That is what the British magazine, The Economist thinks. “The Mugabe family loves a good punch-up. The old man, Robert, Zimbabwe’s president, has always been a brawler, though a sly and eloquent one,” it says in its 1 November edition.
And the reason, to maintain his grip on power: “His specialism is to set up ambitious underlings in the ruling ZANU-PF party to fight so that he can eventually chide them for factionalism and push aside the likely winner, perpetually eliminating potential rivals,” The Economist says.
“His wife, Grace, is a chip off the old block. Aged 49, she recently started a punch-up unlike any the party has seen, forgoing the subtle ambiguities with which Bob, as he is universally known, has often wrapped his verbal blows. Her barbs have been aimed at Joice Mujuru, the 59-year-old vice-president, who was hand-picked years ago by the old man and until last month seemed to be the front-runner in the treacherous race to succeed him.”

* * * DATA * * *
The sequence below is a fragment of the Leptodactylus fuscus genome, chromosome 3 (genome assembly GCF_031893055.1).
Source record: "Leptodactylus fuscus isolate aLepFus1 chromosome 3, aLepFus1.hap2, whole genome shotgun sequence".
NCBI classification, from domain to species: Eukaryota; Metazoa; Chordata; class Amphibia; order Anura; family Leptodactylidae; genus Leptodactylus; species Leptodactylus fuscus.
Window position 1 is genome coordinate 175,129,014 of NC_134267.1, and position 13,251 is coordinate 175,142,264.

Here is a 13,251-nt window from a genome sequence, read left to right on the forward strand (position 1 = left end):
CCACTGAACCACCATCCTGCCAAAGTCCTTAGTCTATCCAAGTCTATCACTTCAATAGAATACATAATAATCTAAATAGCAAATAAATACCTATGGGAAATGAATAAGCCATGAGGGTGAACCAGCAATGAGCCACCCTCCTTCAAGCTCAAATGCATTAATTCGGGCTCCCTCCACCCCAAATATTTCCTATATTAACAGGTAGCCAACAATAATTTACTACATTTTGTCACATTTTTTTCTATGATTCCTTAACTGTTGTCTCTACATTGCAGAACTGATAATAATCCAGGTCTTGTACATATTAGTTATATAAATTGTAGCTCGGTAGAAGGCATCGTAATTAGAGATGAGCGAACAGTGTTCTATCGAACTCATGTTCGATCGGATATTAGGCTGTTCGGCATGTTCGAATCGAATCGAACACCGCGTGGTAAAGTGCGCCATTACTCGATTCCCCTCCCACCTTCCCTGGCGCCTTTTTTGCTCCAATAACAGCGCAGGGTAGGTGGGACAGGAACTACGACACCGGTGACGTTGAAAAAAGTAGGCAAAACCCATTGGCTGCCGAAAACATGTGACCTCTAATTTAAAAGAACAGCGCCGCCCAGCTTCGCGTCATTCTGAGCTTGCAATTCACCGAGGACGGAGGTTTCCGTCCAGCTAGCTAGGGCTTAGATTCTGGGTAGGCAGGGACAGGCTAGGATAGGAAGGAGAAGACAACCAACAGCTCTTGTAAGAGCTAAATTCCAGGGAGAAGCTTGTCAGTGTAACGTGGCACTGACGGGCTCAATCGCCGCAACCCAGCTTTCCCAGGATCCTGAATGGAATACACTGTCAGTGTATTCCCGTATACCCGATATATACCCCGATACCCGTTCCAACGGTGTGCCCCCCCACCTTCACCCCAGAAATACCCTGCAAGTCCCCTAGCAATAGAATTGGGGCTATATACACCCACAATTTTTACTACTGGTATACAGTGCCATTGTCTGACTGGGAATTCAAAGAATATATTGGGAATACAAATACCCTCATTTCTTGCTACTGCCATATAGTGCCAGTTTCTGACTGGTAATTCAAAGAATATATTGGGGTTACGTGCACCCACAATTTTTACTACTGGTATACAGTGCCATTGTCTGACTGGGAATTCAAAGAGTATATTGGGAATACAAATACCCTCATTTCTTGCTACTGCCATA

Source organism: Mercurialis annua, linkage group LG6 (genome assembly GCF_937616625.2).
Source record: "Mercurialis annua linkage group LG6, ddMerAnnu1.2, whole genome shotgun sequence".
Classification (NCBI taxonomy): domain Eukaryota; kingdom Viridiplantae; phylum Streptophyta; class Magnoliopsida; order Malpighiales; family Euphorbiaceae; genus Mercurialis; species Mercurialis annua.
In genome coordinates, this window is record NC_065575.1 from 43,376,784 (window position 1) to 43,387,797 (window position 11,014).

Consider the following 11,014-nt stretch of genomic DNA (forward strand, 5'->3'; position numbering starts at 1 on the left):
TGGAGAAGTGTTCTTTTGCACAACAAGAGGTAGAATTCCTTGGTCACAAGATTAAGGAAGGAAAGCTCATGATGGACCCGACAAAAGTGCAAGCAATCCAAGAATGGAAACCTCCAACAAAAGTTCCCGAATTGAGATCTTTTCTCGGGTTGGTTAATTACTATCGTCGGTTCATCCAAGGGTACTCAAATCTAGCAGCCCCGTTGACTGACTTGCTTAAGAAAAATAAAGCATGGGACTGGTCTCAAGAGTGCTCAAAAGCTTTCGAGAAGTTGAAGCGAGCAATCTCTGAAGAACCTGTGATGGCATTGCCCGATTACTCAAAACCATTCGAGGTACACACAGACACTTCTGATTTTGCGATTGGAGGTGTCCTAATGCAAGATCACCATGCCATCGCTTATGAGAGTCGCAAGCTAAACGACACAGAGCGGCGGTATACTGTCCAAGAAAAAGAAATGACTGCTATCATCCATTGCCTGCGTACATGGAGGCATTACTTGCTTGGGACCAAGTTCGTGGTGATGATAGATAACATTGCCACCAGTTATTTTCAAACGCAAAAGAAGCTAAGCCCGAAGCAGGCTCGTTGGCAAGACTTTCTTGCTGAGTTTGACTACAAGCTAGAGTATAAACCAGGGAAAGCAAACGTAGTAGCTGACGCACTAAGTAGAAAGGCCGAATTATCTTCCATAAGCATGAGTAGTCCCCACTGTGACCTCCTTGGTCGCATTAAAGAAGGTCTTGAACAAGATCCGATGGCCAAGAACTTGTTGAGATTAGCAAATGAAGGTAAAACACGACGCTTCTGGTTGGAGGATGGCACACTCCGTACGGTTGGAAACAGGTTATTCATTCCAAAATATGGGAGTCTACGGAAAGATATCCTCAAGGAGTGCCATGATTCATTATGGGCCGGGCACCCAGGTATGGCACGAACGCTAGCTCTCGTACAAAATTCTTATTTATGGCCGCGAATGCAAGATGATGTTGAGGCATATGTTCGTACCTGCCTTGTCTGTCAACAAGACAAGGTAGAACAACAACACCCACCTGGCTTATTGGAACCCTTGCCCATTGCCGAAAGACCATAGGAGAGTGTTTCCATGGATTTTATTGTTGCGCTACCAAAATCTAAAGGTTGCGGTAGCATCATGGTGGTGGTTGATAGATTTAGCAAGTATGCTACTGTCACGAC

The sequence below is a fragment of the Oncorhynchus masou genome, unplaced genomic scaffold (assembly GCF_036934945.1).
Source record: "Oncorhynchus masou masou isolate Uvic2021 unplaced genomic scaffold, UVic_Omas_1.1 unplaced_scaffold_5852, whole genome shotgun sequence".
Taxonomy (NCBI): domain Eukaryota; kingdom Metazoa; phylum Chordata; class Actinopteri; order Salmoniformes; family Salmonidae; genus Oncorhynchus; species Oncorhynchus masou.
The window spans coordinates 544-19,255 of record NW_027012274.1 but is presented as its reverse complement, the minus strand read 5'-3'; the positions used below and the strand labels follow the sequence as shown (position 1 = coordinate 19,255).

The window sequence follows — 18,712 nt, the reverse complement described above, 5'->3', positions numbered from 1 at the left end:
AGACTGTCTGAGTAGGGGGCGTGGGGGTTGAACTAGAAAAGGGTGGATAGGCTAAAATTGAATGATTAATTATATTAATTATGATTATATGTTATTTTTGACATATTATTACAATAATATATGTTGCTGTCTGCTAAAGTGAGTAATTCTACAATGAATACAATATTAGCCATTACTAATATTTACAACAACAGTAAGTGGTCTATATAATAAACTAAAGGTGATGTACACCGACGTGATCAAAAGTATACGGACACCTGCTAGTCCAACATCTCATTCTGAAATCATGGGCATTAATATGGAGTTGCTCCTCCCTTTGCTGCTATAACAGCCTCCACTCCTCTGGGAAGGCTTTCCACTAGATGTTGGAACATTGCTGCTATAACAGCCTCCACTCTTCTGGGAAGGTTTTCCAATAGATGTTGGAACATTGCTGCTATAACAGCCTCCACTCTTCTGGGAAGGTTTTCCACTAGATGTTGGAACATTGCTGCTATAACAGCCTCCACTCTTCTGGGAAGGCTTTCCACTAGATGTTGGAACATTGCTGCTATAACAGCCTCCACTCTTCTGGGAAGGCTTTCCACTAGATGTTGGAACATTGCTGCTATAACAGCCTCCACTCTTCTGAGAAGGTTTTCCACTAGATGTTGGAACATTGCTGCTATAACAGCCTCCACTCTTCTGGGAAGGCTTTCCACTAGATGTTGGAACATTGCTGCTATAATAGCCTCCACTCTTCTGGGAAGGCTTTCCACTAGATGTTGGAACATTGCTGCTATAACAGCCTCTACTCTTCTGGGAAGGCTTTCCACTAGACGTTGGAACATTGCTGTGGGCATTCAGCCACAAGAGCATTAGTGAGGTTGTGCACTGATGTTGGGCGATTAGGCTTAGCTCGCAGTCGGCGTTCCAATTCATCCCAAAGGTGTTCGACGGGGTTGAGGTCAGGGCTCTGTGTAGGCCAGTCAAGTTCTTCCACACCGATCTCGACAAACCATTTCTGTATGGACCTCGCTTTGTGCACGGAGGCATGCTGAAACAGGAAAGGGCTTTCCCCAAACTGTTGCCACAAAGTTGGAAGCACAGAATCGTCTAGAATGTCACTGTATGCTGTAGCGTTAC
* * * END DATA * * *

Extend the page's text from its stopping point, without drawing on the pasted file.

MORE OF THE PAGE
The magazine says: “Regardless of who will be elevated or demoted, he (Mugabe) has shown himself to be the ringmaster. Everything must change so that all can remain the same—until the president’s clock runs out and he can no longer defuse the bombs he plants.”
Mugabe intervened in the squabble on Wednesday and Thursday and everything now seems quiet. But for how long?